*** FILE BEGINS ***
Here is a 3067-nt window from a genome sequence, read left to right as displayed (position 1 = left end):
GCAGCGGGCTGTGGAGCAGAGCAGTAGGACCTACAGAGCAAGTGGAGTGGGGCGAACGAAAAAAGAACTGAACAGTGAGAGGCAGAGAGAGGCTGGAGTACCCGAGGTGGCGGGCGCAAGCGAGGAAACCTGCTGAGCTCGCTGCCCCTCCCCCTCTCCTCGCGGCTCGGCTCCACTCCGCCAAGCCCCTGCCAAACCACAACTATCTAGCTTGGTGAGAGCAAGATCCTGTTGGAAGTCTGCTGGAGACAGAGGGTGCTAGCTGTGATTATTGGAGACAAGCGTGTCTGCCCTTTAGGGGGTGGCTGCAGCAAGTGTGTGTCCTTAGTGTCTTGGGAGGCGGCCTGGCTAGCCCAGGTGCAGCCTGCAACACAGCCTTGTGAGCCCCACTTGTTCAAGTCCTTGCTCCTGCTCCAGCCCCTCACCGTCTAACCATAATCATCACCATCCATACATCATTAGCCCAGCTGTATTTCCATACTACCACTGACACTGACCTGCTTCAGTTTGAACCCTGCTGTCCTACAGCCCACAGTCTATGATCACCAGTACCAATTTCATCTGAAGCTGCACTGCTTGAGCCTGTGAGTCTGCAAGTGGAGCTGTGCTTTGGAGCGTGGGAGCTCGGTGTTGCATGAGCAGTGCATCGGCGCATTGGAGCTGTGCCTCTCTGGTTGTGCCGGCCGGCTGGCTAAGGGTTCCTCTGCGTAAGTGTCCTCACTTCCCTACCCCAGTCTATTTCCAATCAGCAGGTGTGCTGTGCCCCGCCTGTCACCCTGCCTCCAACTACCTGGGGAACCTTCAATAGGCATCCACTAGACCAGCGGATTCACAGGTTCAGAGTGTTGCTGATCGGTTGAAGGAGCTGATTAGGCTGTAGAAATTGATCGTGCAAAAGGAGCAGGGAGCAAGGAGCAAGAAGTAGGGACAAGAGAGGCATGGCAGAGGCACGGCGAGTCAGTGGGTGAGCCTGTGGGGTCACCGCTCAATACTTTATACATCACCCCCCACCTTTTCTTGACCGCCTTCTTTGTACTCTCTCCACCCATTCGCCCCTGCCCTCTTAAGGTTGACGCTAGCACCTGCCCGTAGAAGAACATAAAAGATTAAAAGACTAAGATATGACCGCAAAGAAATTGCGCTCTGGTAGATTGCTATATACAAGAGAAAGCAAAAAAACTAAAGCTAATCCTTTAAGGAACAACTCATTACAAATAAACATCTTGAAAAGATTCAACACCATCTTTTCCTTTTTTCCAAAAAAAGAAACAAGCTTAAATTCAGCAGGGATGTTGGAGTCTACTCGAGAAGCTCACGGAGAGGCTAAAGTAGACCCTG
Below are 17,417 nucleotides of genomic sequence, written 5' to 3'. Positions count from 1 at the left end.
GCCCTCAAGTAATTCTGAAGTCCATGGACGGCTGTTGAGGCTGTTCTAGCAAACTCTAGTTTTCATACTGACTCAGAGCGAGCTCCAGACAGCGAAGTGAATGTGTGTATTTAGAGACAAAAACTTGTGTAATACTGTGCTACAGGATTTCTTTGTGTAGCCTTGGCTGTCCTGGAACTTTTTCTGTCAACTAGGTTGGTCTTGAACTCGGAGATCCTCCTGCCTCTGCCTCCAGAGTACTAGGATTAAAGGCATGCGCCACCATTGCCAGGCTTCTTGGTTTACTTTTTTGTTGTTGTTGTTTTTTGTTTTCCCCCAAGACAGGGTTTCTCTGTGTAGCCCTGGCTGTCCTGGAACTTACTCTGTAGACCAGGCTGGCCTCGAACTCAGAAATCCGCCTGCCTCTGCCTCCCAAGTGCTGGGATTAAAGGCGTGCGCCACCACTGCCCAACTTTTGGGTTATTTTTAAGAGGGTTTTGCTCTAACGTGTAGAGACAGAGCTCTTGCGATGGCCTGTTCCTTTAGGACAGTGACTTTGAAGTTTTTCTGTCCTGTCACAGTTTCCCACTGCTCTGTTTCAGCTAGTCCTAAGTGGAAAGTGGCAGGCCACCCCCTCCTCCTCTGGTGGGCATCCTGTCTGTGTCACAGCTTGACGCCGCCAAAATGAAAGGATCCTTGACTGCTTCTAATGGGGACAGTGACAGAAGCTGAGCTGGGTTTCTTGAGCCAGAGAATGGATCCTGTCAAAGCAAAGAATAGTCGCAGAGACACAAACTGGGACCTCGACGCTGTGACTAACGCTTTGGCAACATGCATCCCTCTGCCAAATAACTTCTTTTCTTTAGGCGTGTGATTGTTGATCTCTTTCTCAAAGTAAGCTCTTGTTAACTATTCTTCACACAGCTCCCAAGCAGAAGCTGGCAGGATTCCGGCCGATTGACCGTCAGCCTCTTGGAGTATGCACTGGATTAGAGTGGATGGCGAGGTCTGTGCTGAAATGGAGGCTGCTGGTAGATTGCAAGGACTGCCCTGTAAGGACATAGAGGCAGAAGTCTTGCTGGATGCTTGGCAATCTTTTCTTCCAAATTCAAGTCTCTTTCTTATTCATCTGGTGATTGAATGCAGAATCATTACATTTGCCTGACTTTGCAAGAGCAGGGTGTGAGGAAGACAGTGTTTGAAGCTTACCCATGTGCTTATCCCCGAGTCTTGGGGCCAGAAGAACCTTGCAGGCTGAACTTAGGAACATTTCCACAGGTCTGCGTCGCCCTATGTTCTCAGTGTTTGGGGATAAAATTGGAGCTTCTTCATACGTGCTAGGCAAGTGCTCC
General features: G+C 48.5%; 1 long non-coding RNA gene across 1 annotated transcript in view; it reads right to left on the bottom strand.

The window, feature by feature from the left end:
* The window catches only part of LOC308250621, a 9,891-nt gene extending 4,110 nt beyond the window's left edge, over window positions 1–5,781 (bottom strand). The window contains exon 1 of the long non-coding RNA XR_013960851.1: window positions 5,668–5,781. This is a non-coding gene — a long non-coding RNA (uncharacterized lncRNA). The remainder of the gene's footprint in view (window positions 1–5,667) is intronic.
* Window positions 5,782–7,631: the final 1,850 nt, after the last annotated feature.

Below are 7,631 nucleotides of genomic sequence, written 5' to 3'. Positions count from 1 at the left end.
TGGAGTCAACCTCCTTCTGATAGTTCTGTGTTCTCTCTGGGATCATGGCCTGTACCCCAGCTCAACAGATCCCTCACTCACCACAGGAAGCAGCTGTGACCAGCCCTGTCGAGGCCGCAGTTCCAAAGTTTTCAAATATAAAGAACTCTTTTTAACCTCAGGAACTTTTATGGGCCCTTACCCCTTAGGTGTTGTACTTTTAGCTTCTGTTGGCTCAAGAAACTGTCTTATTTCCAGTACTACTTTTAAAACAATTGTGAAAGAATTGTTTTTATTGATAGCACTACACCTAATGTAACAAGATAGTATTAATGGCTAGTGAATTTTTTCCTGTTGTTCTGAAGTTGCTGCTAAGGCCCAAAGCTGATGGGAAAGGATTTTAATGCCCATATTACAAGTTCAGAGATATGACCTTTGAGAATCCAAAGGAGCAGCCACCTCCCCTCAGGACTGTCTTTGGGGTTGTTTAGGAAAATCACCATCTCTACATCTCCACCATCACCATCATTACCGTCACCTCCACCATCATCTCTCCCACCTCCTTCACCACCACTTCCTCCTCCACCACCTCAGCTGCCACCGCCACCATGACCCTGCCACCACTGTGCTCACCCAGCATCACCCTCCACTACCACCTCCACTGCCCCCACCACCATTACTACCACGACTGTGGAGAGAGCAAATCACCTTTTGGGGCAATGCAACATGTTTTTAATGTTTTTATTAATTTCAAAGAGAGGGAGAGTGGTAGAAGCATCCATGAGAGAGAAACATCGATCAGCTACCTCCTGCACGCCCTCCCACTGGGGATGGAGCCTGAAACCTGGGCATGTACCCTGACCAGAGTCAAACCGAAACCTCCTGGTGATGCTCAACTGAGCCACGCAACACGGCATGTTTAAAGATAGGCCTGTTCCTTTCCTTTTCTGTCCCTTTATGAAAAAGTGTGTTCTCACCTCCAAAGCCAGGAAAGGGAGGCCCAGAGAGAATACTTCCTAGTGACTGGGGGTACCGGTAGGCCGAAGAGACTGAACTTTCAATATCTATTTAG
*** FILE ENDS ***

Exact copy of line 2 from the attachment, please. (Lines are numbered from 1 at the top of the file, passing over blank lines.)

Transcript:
GCAGCGGGCTGTGGAGCAGAGCAGTAGGACCTACAGAGCAAGTGGAGTGGGGCGAACGAAAAAAGAACTGAACAGTGAGAGGCAGAGAGAGGCTGGAGTACCCGAGGTGGCGGGCGCAAGCGAGGAAACCTGCTGAGCTCGCTGCCCCTCCCCCTCTCCTCGCGGCTCGGCTCCACTCCGCCAAGCCCCTGCCAAACCACAACTATCTAGCTTGGTGAGAGCAAGATCCTGTTGGAAGTCTGCTGGAGACAGAGGGTGCTAGCTGTGATTATTGGAGACAAGCGTGTCTGCCCTTTAGGGGGTGGCTGCAGCAAGTGTGTGTCCTTAGTGTCTTGGGAGGCGGCCTGGCTAGCCCAGGTGCAGCCTGCAACACAGCCTTGTGAGCCCCACTTGTTCAAGTCCTTGCTCCTGCTCCAGCCCCTCACCGTCTAACCATAATCATCACCATCCATACATCATTAGCCCAGCTGTATTTCCATACTACCACTGACACTGACCTGCTTCAGTTTGAACCCTGCTGTCCTACAGCCCACAGTCTATGATCACCAGTACCAATTTCATCTGAAGCTGCACTGCTTGAGCCTGTGAGTCTGCAAGTGGAGCTGTGCTTTGGAGCGTGGGAGCTCGGTGTTGCATGAGCAGTGCATCGGCGCATTGGAGCTGTGCCTCTCTGGTTGTGCCGGCCGGCTGGCTAAGGGTTCCTCTGCGTAAGTGTCCTCACTTCCCTACCCCAGTCTATTTCCAATCAGCAGGTGTGCTGTGCCCCGCCTGTCACCCTGCCTCCAACTACCTGGGGAACCTTCAATAGGCATCCACTAGACCAGCGGATTCACAGGTTCAGAGTGTTGCTGATCGGTTGAAGGAGCTGATTAGGCTGTAGAAATTGATCGTGCAAAAGGAGCAGGGAGCAAGGAGCAAGAAGTAGGGACAAGAGAGGCATGGCAGAGGCACGGCGAGTCAGTGGGTGAGCCTGTGGGGTCACCGCTCAATACTTTATACATCACCCCCCACCTTTTCTTGACCGCCTTCTTTGTACTCTCTCCACCCATTCGCCCCTGCCCTCTTAAGGTTGACGCTAGCACCTGCCCGTAGAAGAACATAAAAGATTAAAAGACTAAGATATGACCGCAAAGAAATTGCGCTCTGGTAGATTGCTATATACAAGAGAAAGCAAAAAAACTAAAGCTAATCCTTTAAGGAACAACTCATTACAAATAAACATCTTGAAAAGATTCAACACCATCTTTTCCTTTTTTCCAAAAAAAGAAACAAGCTTAAATTCAGCAGGGATGTTGGAGTCTACTCGAGAAGCTCACGGAGAGGCTAAAGTAGACCCTG